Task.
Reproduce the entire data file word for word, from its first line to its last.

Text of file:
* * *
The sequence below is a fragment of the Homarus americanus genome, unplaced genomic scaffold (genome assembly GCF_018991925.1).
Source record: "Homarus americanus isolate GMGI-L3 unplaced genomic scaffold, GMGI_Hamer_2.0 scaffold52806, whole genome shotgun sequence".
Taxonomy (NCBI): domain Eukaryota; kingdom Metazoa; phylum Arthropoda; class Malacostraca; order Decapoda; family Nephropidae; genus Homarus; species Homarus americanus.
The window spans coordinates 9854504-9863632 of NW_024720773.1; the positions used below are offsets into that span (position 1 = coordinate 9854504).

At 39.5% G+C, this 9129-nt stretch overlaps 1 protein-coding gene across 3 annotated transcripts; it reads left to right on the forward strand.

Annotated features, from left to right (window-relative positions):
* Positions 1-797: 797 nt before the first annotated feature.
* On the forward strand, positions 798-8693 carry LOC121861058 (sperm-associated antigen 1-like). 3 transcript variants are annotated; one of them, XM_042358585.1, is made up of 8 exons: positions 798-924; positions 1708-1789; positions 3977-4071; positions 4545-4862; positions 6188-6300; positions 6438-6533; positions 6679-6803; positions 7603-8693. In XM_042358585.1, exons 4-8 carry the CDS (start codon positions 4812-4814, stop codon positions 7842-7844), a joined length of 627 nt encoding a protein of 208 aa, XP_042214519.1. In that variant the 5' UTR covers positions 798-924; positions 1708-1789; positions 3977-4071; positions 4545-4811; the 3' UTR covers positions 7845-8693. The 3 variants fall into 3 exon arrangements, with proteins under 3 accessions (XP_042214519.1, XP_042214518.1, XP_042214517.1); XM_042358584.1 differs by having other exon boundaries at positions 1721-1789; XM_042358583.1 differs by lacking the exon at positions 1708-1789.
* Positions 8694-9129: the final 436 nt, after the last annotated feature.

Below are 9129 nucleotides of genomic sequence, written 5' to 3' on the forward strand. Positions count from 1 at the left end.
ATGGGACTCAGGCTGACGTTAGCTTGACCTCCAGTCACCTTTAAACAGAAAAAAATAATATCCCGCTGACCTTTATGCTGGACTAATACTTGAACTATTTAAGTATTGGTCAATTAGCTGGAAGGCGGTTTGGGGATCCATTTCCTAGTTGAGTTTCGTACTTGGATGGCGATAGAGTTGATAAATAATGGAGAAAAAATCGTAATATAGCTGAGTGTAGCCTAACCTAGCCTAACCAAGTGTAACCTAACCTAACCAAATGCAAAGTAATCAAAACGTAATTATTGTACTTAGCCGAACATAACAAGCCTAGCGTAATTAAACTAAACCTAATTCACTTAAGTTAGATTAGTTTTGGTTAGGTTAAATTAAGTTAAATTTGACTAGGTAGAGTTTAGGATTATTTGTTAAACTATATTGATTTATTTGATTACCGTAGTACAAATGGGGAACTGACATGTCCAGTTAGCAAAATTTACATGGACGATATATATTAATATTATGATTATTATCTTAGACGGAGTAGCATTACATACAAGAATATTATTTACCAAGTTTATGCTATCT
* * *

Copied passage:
The sequence below is a fragment of the Homarus americanus genome, unplaced genomic scaffold (genome assembly GCF_018991925.1).
Source record: "Homarus americanus isolate GMGI-L3 unplaced genomic scaffold, GMGI_Hamer_2.0 scaffold52806, whole genome shotgun sequence".
Taxonomy (NCBI): domain Eukaryota; kingdom Metazoa; phylum Arthropoda; class Malacostraca; order Decapoda; family Nephropidae; genus Homarus; species Homarus americanus.
The window spans coordinates 9854504-9863632 of NW_024720773.1; the positions used below are offsets into that span (position 1 = coordinate 9854504).

At 39.5% G+C, this 9129-nt stretch overlaps 1 protein-coding gene across 3 annotated transcripts; it reads left to right on the forward strand.

Annotated features, from left to right (window-relative positions):
* Positions 1-797: 797 nt before the first annotated feature.
* On the forward strand, positions 798-8693 carry LOC121861058 (sperm-associated antigen 1-like). 3 transcript variants are annotated; one of them, XM_042358585.1, is made up of 8 exons: positions 798-924; positions 1708-1789; positions 3977-4071; positions 4545-4862; positions 6188-6300; positions 6438-6533; positions 6679-6803; positions 7603-8693. In XM_042358585.1, exons 4-8 carry the CDS (start codon positions 4812-4814, stop codon positions 7842-7844), a joined length of 627 nt encoding a protein of 208 aa, XP_042214519.1. In that variant the 5' UTR covers positions 798-924; positions 1708-1789; positions 3977-4071; positions 4545-4811; the 3' UTR covers positions 7845-8693. The 3 variants fall into 3 exon arrangements, with proteins under 3 accessions (XP_042214519.1, XP_042214518.1, XP_042214517.1); XM_042358584.1 differs by having other exon boundaries at positions 1721-1789; XM_042358583.1 differs by lacking the exon at positions 1708-1789.
* Positions 8694-9129: the final 436 nt, after the last annotated feature.

Below are 9129 nucleotides of genomic sequence, written 5' to 3' on the forward strand. Positions count from 1 at the left end.
ATGGGACTCAGGCTGACGTTAGCTTGACCTCCAGTCACCTTTAAACAGAAAAAAATAATATCCCGCTGACCTTTATGCTGGACTAATACTTGAACTATTTAAGTATTGGTCAATTAGCTGGAAGGCGGTTTGGGGATCCATTTCCTAGTTGAGTTTCGTACTTGGATGGCGATAGAGTTGATAAATAATGGAGAAAAAATCGTAATATAGCTGAGTGTAGCCTAACCTAGCCTAACCAAGTGTAACCTAACCTAACCAAATGCAAAGTAATCAAAACGTAATTATTGTACTTAGCCGAACATAACAAGCCTAGCGTAATTAAACTAAACCTAATTCACTTAAGTTAGATTAGTTTTGGTTAGGTTAAATTAAGTTAAATTTGACTAGGTAGAGTTTAGGATTATTTGTTAAACTATATTGATTTATTTGATTACCGTAGTACAAATGGGGAACTGACATGTCCAGTTAGCAAAATTTACATGGACGATATATATTAATATTATGATTATTATCTTAGACGGAGTAGCATTACATACAAGAATATTATTTACCAAGTTTATGCTATCT